No calculators may be used for this exam. You may leave your answers in the form of fractions (or do simple calculations by hand).
Basic structure of the exam
- The exam will be designed to take about 90-120 minutes to complete.
- The exam is cumulative; the three sections of the course will be represented approximately equally [...but this can only be an approximate description, since much of the material in this course builds on prior material anyway]
Study guide for the third section of the course
A. New classes of speech sounds
- Phonation types
- Be able to explain the articulatory differences between breathy, modal, and creaky phonation
- Understand the relationship between the "open quotient", the shape of the waveform, and the glottal source spectrum; be able to use these properties to distinguish the different phonation types
- Be able to distinguish among modal, breathy, and creaky phonation (during the production of a vowel) on a waveform or waveform+spectrogram display
- Airstream mechanisms
- Be able to name the six logically possible airstream mechanisms
- Know which four airstream mechanisms are actually used for speech sounds, and know the one-word terms that are also used to describe sounds (usually oral stops) produced with the non-pulmonic airstream mechanisms
- Be able to explain what causes air to move for each of the four attested airstream mechanisms
- Know how the four attested airstream mechanisms interact with other phonetic properties, such as voicing, nasality, and place of articulation
- Given a waveform and/or spectrogram:
- Be able to distinguish ejectives from voiced implosives
- Be able to distinguish ejectives from voiceless plosives
- Be able to distinguish voiced implosives from voiced plosives
- There won't be a waveform/spectrogram question about clicks
- IPA symbols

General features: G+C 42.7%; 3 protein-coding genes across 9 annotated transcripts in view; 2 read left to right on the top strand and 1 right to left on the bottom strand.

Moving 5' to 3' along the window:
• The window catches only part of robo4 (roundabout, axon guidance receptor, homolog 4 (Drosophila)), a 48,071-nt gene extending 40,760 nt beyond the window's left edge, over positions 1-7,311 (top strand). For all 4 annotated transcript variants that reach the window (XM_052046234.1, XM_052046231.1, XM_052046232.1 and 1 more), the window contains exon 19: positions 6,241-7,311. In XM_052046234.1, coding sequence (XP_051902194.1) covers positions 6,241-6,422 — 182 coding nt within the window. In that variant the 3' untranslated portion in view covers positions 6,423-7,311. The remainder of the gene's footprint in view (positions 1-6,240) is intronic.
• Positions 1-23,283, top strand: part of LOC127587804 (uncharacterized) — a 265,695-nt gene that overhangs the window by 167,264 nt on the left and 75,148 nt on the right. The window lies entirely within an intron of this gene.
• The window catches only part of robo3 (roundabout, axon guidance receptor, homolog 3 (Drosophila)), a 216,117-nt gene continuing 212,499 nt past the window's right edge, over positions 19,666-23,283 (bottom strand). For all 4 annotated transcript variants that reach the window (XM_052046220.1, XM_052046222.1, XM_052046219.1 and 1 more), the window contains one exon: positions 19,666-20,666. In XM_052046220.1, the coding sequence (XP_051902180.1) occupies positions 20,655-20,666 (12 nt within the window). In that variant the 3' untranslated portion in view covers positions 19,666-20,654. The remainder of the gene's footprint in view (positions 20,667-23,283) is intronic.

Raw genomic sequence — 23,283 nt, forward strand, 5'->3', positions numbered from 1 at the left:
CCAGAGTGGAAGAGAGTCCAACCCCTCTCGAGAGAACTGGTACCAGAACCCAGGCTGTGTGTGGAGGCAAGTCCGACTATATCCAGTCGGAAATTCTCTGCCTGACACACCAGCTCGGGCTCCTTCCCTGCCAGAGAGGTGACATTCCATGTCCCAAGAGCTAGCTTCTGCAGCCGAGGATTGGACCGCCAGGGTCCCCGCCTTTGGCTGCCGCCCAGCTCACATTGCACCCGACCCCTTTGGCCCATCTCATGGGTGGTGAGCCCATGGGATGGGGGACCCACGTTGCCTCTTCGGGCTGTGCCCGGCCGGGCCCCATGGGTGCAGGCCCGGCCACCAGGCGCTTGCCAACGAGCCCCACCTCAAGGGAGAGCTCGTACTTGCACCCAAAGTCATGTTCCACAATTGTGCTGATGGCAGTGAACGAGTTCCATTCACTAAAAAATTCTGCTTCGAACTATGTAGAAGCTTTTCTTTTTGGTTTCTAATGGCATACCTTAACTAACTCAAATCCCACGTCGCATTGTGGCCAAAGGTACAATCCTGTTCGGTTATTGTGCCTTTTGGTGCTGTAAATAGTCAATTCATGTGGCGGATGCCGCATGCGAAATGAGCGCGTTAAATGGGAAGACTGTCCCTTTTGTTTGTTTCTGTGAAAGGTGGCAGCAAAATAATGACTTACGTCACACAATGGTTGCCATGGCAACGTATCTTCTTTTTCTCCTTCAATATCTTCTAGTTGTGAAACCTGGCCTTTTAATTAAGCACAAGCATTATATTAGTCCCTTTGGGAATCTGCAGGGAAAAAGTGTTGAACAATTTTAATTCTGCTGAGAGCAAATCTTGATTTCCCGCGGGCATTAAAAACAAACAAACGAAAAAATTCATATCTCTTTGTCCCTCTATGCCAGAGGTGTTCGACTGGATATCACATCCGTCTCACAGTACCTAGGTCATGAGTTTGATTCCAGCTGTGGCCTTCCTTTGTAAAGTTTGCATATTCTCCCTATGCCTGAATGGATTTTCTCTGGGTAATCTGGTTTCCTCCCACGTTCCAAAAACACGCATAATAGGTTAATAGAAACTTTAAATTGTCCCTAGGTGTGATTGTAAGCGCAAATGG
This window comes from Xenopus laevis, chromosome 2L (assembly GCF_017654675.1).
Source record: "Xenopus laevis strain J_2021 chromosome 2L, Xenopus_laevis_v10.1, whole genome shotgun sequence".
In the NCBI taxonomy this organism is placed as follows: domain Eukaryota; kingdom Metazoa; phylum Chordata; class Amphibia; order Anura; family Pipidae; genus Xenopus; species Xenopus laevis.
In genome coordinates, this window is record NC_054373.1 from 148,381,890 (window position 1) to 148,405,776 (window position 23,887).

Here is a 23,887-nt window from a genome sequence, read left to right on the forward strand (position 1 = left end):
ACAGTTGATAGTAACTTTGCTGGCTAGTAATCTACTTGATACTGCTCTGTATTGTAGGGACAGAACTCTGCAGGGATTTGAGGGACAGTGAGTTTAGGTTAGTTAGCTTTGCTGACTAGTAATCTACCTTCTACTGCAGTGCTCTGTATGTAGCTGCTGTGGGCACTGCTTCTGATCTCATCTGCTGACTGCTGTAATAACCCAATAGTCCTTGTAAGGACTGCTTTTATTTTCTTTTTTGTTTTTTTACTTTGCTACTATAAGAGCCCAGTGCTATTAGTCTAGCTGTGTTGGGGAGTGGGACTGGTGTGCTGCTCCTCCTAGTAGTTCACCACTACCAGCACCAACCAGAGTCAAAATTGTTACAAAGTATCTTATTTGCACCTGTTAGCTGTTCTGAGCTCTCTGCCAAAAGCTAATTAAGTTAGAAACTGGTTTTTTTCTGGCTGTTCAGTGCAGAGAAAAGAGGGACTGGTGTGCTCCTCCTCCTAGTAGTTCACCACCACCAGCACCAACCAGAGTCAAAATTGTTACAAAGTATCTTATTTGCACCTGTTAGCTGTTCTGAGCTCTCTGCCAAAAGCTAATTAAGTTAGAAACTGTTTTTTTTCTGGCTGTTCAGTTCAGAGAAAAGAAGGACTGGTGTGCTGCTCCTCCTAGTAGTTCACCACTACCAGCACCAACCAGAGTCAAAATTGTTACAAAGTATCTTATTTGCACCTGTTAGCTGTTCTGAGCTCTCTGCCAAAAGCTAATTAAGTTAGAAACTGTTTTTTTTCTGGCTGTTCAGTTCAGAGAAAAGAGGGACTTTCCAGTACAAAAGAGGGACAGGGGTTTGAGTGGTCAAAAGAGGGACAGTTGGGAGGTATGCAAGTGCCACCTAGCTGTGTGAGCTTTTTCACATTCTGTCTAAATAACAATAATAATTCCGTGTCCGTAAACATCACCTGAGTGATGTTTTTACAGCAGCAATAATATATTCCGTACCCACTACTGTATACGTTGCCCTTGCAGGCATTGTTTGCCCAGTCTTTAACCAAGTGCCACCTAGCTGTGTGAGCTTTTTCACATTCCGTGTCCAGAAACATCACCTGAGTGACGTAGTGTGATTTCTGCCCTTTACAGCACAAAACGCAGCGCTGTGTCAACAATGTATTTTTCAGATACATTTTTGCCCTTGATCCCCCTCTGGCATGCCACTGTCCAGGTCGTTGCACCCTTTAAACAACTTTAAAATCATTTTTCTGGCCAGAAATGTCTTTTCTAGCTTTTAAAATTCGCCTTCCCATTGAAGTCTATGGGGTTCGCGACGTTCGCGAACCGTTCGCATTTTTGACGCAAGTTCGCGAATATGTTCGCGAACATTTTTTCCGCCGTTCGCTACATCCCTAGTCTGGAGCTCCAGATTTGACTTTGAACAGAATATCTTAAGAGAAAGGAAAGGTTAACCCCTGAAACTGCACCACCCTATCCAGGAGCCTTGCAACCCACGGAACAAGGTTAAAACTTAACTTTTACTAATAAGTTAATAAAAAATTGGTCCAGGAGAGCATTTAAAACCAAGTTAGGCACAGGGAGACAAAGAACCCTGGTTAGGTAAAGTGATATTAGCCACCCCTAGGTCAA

- Given the symbol, be able to give the description (voicing, place of articulation, manner of articulation or height, backness, rounding) for all of the assigned consonants and vowels
- Know how to transcribe ejectives, implosives, and breathy and creaky phonation (see full IPA chart for more information)
- You do not need to know the IPA symbols for clicks
- You do not need to know the IPA diacritic symbols for ATR/RTR vowels
B. Applying phonetics knowledge in linguistics research
- Case studies where we can use phonetics knowledge to answer broader questions
- ATR/RTR versus tense/lax vowel systems — how are they acoustically different? Why is this interesting?
- Sociophonetics — using phonetic analysis to diagnose differences among language varieties, social groups, or speaker behavior in different situations
- What is the reason for using the Wells lexical sets in discussing English phonetics?
- What is a vowel shift?
- Be prepared to use your knowledge of phonetics to comment on or describe some other kind of language phenomenon
- Basic concepts in speech perception
- What are some of the factors that cause perceptual properties of speech sounds to differ from their acoustic properties?
- What is the perceptual distance between speech sounds? How does it relate to confusability data, or to subjects' similarity judgments? (No formulas required — just the concept.)
- What are some ways of determining whether an acoustic property of speech sounds is perceptually relevant for listeners?
- What is categorical perception?
- What do the results of identification and discrimination tasks look like when perception is categorical?
- Experimental phonetics and DSP
- Be able to bring your knowledge of phonetics to bear in thinking critically about an experiment — for example, be able to design materials to probe a particular research question, state a hypothesis on the basis of phonetic facts, or critique how well a given experimental design relates to a particular research question
- Understand the difference between continuous (analog) and discrete (digital) representations of a sound wave; know what sampling rate and quantization are, and what factors should be considered in setting these values
General study suggestions
- Use class outlines along with readings and handouts to get a
sense of what material will be emphasized most. Look over the readings
again to see how the various concepts we have covered fit together.
- Be able to solve a problem that is like any of
the problems that have appeared on homework assignments or
midterm exams. You may want to try doing the homework
and exam problems again without
looking at the answers. Try to understand
the general concepts behind the problems.
- Be able to answer "application questions" using your knowledge of the material — for example, be able to propose an explanation for a fact about the sounds of some language based on what you know about articulation or acoustics.